Conveyances by quitclaim must be signed by the grantor or his legal agent (NMSA 47-15). A county recorder in New Mexico will not accept a quitclaim deed unless it has been notarized by someone authorized to perform notarial acts pursuant to the Notary Public Act (NMSA 14-8-4). The marital status of the grantor should be indicated in the words of conveyance on the quitclaim deed, as well as the consideration paid, the grantee's name and address, and a legal description of the real property (47-1-44). The legal description can also be provided by referencing a previous instrument of record (NMSA 47-1-146). The statutory forms provide for a quitclaim deed to one grantee and a quitclaim deed to joint tenants. Statutory forms can also be altered according to the circumstances of transactions.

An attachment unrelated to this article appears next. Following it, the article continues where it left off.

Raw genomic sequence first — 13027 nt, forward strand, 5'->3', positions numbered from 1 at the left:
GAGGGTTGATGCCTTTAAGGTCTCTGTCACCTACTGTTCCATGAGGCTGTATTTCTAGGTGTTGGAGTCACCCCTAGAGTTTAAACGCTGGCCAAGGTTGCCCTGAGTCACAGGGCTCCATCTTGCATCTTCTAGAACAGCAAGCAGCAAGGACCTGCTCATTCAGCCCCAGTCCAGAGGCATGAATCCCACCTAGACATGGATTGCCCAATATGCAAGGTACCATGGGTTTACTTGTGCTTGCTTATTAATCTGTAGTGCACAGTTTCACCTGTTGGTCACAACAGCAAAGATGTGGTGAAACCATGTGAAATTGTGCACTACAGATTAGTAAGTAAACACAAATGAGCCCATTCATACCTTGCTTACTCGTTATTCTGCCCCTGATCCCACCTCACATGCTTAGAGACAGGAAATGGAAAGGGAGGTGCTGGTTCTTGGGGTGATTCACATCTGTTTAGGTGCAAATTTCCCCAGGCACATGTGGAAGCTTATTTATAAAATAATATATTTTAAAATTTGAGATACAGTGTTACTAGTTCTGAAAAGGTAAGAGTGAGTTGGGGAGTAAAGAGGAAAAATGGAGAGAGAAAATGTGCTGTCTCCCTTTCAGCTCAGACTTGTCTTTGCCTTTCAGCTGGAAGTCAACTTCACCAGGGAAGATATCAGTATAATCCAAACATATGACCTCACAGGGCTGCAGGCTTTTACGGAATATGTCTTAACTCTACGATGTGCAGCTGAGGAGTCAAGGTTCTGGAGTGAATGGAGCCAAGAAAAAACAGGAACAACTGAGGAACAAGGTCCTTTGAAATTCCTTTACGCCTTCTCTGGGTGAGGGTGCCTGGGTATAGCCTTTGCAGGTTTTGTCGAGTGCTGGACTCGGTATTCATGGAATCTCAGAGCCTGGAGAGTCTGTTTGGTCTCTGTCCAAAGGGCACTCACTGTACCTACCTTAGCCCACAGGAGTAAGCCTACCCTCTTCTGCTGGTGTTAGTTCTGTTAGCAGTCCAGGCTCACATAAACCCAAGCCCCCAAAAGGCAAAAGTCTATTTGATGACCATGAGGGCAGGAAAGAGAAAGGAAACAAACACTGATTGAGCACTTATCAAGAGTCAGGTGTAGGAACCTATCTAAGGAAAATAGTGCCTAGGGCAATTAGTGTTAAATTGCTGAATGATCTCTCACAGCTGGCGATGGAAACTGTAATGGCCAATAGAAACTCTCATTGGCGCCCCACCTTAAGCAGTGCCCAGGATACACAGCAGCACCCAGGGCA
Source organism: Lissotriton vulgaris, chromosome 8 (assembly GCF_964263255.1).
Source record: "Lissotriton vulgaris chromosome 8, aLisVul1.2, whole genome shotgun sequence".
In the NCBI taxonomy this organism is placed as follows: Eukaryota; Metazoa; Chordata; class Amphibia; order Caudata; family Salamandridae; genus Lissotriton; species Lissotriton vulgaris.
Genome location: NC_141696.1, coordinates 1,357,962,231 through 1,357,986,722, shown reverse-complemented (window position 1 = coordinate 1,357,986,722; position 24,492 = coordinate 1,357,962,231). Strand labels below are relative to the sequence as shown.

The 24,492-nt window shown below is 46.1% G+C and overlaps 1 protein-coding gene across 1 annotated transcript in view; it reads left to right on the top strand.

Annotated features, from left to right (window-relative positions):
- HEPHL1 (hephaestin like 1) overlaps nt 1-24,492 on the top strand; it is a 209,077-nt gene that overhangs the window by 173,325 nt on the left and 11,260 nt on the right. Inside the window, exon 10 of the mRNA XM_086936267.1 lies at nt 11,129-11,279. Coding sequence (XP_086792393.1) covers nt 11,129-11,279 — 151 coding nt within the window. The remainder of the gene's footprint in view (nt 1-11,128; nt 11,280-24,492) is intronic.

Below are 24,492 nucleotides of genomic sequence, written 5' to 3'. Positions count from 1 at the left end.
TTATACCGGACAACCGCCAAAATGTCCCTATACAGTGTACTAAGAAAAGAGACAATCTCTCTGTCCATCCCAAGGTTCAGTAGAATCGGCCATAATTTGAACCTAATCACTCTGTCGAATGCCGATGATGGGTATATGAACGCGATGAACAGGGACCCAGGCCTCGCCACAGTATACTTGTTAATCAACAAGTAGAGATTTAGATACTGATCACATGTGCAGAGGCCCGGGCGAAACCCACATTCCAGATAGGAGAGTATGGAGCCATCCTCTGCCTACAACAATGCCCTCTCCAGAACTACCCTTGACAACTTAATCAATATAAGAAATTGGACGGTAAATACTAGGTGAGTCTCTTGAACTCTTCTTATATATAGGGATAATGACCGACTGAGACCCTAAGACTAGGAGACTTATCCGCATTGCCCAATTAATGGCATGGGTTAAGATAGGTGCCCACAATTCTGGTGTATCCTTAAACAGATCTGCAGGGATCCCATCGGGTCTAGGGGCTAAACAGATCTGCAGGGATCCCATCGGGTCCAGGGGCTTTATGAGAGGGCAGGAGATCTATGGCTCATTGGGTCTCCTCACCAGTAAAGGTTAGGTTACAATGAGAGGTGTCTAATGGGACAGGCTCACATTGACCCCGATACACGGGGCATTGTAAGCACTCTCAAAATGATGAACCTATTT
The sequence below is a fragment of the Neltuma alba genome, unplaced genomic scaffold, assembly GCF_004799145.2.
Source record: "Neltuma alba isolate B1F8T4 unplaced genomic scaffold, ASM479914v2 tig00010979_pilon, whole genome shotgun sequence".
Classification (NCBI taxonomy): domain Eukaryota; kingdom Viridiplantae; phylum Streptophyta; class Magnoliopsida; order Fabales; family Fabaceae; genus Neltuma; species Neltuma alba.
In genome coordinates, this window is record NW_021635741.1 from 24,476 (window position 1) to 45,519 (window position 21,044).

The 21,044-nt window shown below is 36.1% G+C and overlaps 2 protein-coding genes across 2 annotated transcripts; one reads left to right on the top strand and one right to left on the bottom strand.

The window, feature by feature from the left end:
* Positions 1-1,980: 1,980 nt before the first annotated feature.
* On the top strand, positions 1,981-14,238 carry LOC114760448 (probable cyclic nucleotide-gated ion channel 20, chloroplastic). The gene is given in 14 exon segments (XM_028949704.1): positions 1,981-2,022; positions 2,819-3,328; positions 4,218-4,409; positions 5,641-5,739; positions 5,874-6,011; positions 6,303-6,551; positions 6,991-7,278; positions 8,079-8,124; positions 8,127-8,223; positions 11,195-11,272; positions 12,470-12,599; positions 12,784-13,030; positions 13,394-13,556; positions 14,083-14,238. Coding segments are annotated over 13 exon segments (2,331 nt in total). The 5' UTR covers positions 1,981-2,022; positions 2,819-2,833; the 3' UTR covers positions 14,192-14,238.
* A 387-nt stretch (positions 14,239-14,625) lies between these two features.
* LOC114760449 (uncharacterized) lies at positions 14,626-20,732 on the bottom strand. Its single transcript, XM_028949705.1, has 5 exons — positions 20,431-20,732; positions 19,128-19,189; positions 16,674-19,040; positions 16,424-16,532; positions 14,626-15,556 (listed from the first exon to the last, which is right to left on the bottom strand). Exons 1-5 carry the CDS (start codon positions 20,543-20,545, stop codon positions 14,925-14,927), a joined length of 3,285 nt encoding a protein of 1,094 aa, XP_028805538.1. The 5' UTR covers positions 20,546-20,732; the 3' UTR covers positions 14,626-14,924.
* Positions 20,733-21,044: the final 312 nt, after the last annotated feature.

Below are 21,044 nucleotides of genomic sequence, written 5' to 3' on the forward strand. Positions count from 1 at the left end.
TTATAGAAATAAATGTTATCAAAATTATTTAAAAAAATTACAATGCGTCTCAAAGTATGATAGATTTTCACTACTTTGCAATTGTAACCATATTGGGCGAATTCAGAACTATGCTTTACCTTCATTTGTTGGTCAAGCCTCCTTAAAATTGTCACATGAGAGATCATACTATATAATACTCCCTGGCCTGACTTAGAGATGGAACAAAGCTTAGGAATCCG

The Recording Chapter, section 9-1 of the New Mexico Annotated Statutes states that a quitclaim deed should be recorded in the county clerk's office in the county where the property is located. Recording a quitclaim deed gives constructive notice of the existence and content of the instrument (14-9-2). If left unrecorded, a quitclaim deed is binding only between the parties to the deed. An unrecorded quitclaim deed will have no effect on the title or rights to real estate of a purchaser, mortgagee in good faith, or judgment lien creditor, without knowledge of the existence of an unrecorded instrument. Possession alone based on an unrecorded real estate contract shall not be construed against any subsequent purchaser, mortgagee in good faith, or judgment lien creditor either to impute knowledge of or impose the duty to inquire about the possession or the provisions of the instruments (14-9-3).
Deeds.com New Mexico Quit Claim Deed Forms Have Been Updated as Recently as Wednesday June 6, 2018